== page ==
We need reset space: Colleges should allow their students back a week before term

If the intensity of a Cambridge term isn’t enough, we’re still unpacking when it starts

Your humble writer has been in Cambridge since the 6th of January. No, I don’t have any special provision and I’m most certainly not a rower. My college (good ol’ Medwards) has allowed us to return to uni from the 5th. However, I recently learned others aren’t so lucky.

We asked you on Instagram whether you were allowed to come back before or after Thursday the 13th without special provision (exactly one week before term begins).

Over a third of you guys were given less than a week to get back! (Image credits: Instagram screenshot, Chloe Barnes)

While I’ve had time to unpack, settle in, and get a bit confused because a shop down King’s Parade closed while we were at home eating Christmas dinner, others have had to launch straight into the term without so much as a week to make Cambridge feel like home again.

It’s no surprise students already feel overwhelmed before lectures have even started.

There has been many a campaign for Cambridge to allow us our rooms over holidays (and trust me, I’m certainly a supporter), but I understand that might be a big ask to colleges who earn money off of hiring out the rooms. It seems like, comparatively, just asking for another week each side of the term is a small favour.

1. Flexibility (and I’m not talking yoga society).

For one, it offers students a lot more flexibility to get here and back when it’s best for them. Students who live in places that can’t be accessed without a car, for one, are often stuck with only a single weekend to get here before term begins because their parents have work during the week. This offers no flexibility for if something goes wrong or an event overlaps with the weekend.

It seems totally unreasonable that a student should be punished for their parents’ inability to drive somewhere on a particular weekend by losing a week of term, but this is the only option left for students if they have a single weekend to get back to Cam.

On my way back to Cam. Not pictured: my ridiculously enormous suitcase (Image Credit: Ruby Cline)

2. Barking dogs and grating siblings.

Students (such as myself doing my first uni exams, like, ever) with deadlines right at the beginning of term have no leeway if their home is a bad working environment. Students without their own rooms, with loud families, or in bad domestic spaces are forced to work less productively while our libraries sit empty.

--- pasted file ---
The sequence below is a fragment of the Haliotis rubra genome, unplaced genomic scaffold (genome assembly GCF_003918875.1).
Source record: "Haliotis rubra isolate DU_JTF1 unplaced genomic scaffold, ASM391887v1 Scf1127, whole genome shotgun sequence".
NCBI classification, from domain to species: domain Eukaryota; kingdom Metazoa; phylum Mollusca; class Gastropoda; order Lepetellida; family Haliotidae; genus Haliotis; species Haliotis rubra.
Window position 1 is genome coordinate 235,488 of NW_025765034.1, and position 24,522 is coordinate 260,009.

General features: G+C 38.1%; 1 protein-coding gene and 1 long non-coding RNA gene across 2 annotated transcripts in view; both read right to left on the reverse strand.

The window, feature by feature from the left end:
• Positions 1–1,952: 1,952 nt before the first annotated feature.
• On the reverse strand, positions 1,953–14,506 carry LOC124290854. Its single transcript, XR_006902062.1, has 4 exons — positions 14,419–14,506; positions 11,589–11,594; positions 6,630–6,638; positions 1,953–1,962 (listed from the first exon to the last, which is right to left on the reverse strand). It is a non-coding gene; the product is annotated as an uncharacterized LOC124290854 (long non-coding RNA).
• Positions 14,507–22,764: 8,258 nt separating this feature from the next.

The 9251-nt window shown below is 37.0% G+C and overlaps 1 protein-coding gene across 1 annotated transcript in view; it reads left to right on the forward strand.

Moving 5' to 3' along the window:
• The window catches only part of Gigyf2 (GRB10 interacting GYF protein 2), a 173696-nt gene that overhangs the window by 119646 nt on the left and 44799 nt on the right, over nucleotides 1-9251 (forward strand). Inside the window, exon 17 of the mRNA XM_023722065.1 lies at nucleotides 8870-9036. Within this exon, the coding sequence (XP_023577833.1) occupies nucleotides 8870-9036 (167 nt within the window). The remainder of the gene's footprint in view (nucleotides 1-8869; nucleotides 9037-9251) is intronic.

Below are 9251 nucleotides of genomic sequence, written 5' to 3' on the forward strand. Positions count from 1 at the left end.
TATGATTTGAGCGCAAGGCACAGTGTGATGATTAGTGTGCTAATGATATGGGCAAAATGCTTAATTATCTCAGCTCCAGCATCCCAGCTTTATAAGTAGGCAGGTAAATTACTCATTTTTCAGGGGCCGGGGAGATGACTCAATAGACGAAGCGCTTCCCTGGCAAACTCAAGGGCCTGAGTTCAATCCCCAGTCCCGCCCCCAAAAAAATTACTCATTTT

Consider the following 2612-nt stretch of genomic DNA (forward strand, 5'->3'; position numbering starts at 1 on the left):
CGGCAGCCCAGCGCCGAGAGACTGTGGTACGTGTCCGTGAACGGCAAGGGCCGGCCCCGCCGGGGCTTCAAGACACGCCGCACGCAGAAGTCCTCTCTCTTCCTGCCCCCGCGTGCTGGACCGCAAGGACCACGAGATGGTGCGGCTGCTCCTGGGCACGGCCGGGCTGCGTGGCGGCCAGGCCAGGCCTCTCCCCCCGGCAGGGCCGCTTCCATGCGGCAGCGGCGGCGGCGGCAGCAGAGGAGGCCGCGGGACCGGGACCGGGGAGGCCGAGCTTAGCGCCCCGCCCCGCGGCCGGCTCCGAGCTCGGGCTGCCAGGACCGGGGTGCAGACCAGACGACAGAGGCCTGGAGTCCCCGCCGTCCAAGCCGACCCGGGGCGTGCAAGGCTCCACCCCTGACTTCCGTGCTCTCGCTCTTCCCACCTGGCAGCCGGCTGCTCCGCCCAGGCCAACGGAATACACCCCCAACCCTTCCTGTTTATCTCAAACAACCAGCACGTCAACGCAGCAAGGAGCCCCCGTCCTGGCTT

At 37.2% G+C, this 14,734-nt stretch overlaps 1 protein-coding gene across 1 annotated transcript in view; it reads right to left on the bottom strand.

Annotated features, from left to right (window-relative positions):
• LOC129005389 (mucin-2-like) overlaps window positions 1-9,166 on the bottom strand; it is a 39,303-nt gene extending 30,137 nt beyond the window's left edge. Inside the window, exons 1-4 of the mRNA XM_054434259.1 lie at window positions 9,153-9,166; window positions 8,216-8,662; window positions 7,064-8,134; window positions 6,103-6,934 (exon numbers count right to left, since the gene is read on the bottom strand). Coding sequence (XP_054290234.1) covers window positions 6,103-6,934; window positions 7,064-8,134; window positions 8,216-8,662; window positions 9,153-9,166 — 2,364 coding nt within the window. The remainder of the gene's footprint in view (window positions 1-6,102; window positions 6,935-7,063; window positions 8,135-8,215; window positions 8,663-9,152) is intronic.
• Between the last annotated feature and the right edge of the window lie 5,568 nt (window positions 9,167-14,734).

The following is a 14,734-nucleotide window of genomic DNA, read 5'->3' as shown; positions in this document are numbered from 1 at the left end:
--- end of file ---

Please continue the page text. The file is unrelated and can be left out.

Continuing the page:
While Cambridge might just be a space far away from a brother’s loud PS4 games for some, it should be seriously considered that balancing a bad home life with the Cambridge workload is unsustainable for many and puts already disadvantaged students in an even more difficult position. If Cambridge would like to brand itself as an inclusive and supportive place to be, it will have to work hard to convince these students of that.

A rare photo of my brother not screaming at his Xbox while I attempt to write an essay (Image credits: Ruby Cline)

3. Resources are made to be used! …right?

It would surely be to the benefit of both the university and their students for resources to be as accessible as possible. While I have nothing but love for the online resources we have access to (ignoring for now the fact that, as I write, iDiscover is flashing an angry error message at me), many books are only available in physical form. There is a limit to what we can expect from students with book lists only available at libraries they have less than four days of access to before they are meant to have read said books.

Personally, I still have an armful of books left unread before term begins regardless of my luxurious library access. But that’s on me and my inability to understand the Dewey decimal system, meaning that I’ve been able to find a grand total of (drum roll please) two of my books in my college library…

Some are happier to be back in the library than others (image credit: Adele Launay)

So where do we go from here?

I’m brutally aware that this isn’t just a uni-deciding-to-be-annoying-problem but a wider contractual one. Many students sign leases for only 36 weeks, giving them a sparing number of weeks surrounding each term. But there isn’t really another option for us, and the processes by which a student can stay for longer usually involve harsh day-to-day payment and various complicated forms to fill out.

Some international students at Homerton, for example, have reported having to pay £20 every day of the holidays in order to stay in their rooms this holiday despite being unable to go home because of COVID restrictions. At that point, it seems easier to make a temporary move into a Premier Inn!

When contacted for comment, Homerton said “All students are entitled to stay in accommodation during the vacations at the same pro-rata rate contracted for term time, which works out at approximately £20 per night. A large number of our international students choose to stay in College (even before Covid) rather than incur the cost of returning home.

“The College provides a means-tested scheme to offer free vacation accommodation for people who need to be on-site for study purposes and is always sympathetic to applications for hardship related to Covid or for any other reason.”

According to me, it may well be in colleges’ interests to consider lengthening contracts for the sake of better student welfare, access to academic resources, and ultimately giving us the time to make college feel like home.

The University of Cambridge was contacted for comment.

Feature image credits: Snapchat screenshot via Ruby Cline

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